a. Impenetrable by light; neither transparent nor translucent.
b. Not reflecting light; having no luster: an opaque finish.
2. Impenetrable by a form of radiant energy other than visible light: a chemical solution opaque to x-rays.
a. So obscure as to be unintelligible: "opaque, elusive, minimal meanings" (John Simon).
b. Mentally obtuse; dense.
Something that is opaque, especially an opaque pigment used to darken parts of a photographic print or negative.
[Middle English opake, shady, and French opaque, opaque (from Old French, shady), both from Latin opācus.]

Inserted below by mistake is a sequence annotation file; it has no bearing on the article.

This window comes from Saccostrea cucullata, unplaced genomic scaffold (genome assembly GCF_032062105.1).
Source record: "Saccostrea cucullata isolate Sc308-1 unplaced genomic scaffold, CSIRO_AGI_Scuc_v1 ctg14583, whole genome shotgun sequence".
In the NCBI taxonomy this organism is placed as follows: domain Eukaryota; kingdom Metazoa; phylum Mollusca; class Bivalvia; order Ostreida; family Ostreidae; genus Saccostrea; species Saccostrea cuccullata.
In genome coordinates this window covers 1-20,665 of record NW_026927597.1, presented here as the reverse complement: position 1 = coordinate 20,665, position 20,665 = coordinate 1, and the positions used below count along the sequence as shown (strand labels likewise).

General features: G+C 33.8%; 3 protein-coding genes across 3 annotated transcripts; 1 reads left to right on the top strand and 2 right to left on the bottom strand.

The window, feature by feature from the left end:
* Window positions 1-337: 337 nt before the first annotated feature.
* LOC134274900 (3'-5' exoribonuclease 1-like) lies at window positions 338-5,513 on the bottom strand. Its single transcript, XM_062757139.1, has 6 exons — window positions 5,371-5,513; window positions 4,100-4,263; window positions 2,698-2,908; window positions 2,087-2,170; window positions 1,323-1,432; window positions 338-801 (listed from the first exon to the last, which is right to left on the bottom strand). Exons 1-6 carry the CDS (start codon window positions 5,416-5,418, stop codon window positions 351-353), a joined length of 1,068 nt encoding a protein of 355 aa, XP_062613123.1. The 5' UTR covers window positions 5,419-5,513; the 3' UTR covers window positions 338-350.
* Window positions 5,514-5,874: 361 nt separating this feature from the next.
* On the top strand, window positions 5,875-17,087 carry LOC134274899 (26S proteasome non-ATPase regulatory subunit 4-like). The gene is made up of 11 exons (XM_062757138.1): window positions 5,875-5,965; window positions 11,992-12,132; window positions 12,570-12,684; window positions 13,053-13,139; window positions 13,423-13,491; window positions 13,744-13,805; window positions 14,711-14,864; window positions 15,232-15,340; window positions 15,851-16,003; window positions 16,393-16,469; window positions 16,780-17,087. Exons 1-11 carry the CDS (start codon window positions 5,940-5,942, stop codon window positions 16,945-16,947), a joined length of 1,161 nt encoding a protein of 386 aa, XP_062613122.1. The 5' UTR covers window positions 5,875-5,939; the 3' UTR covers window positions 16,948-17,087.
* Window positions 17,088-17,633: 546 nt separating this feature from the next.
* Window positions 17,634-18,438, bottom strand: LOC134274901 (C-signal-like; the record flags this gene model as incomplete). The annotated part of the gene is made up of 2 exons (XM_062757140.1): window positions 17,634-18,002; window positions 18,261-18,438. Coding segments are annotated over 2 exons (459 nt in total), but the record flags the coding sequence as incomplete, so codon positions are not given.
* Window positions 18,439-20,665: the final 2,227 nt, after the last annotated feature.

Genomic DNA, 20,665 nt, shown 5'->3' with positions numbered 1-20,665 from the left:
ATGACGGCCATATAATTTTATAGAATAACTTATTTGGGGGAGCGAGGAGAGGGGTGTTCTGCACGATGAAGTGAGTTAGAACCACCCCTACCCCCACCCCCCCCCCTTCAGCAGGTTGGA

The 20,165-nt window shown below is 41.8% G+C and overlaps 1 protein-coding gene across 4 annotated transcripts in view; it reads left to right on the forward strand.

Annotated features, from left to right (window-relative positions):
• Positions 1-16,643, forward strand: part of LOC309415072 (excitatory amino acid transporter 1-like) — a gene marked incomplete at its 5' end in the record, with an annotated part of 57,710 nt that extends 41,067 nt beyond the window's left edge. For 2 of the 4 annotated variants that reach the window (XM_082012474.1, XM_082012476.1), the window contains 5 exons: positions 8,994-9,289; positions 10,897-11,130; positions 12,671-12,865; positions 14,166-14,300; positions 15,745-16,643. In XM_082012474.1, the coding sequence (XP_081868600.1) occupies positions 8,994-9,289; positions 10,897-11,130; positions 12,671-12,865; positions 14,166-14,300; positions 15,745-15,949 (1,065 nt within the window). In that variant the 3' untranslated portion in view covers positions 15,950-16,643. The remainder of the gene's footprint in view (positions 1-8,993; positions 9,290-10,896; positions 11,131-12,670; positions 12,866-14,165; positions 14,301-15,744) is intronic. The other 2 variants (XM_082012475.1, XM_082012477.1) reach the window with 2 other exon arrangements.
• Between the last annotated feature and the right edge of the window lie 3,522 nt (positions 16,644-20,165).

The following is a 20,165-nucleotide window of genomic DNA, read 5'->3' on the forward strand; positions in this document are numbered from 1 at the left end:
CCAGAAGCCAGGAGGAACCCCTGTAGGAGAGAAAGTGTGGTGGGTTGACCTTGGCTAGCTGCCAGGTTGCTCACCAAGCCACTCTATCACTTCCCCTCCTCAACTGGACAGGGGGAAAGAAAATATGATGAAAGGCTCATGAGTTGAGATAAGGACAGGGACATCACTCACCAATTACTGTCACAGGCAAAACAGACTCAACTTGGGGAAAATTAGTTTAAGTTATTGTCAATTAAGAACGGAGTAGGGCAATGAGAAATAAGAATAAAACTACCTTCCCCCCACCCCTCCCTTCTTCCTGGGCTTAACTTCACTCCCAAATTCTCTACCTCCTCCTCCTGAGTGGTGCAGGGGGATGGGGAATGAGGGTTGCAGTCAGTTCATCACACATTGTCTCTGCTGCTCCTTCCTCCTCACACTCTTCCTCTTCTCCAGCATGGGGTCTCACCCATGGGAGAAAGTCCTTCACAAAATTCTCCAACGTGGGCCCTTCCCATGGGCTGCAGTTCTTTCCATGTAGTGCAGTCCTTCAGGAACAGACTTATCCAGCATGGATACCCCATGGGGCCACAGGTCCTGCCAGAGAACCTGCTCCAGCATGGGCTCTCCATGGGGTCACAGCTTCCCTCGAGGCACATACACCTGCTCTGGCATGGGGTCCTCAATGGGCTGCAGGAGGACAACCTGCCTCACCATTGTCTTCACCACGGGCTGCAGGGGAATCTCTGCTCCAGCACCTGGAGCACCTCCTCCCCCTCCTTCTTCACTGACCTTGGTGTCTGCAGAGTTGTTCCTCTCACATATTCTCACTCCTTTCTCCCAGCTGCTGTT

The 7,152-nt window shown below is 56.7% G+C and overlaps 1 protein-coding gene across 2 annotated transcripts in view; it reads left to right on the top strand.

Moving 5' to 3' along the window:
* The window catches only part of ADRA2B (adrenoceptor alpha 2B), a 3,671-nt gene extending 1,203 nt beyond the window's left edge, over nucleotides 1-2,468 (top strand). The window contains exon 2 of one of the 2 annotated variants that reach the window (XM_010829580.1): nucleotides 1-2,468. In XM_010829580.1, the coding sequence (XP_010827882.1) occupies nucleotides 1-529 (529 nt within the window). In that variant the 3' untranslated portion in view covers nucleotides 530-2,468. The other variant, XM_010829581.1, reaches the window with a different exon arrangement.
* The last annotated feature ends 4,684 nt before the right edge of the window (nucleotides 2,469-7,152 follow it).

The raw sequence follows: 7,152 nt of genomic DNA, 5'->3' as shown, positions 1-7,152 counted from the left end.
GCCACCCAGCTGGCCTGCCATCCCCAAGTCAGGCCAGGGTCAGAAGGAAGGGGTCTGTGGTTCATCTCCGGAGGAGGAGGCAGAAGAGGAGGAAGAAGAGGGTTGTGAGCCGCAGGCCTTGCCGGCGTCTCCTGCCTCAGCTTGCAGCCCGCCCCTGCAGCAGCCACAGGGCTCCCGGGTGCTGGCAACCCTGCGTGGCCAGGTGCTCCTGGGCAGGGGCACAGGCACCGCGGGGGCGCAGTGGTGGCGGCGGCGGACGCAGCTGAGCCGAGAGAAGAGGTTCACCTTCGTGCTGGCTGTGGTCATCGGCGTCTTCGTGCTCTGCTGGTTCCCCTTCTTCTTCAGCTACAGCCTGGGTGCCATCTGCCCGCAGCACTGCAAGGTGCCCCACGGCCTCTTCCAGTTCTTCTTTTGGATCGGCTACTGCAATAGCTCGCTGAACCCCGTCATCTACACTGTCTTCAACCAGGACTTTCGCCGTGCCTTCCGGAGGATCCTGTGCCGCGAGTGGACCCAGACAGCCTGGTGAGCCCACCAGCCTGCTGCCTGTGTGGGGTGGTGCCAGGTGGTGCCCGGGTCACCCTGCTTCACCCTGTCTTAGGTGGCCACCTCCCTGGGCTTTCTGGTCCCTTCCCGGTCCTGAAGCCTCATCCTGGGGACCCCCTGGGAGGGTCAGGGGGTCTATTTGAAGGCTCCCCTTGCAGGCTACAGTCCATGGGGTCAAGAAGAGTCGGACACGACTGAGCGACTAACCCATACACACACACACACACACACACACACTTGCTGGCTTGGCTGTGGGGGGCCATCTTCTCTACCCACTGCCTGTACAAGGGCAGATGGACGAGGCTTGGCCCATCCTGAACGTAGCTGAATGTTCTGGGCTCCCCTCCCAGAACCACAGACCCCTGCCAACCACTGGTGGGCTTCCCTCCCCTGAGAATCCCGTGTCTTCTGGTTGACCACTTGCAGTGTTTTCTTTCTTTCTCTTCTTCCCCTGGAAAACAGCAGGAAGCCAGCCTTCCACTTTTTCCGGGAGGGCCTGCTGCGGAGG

The American Heritage® Dictionary of the English Language, Fifth Edition copyright ©2020 by Houghton Mifflin Harcourt Publishing Company. All rights reserved.
Indo-European & Semitic Roots Appendices
Thousands of entries in the dictionary include etymologies that trace their origins back to reconstructed proto-languages. You can obtain more information about these forms in our online appendices:
The Indo-European appendix covers nearly half of the Indo-European roots that have left their mark on English words. A more complete treatment of Indo-European roots and the English words derived from them is available in our Dictionary of Indo-European Roots.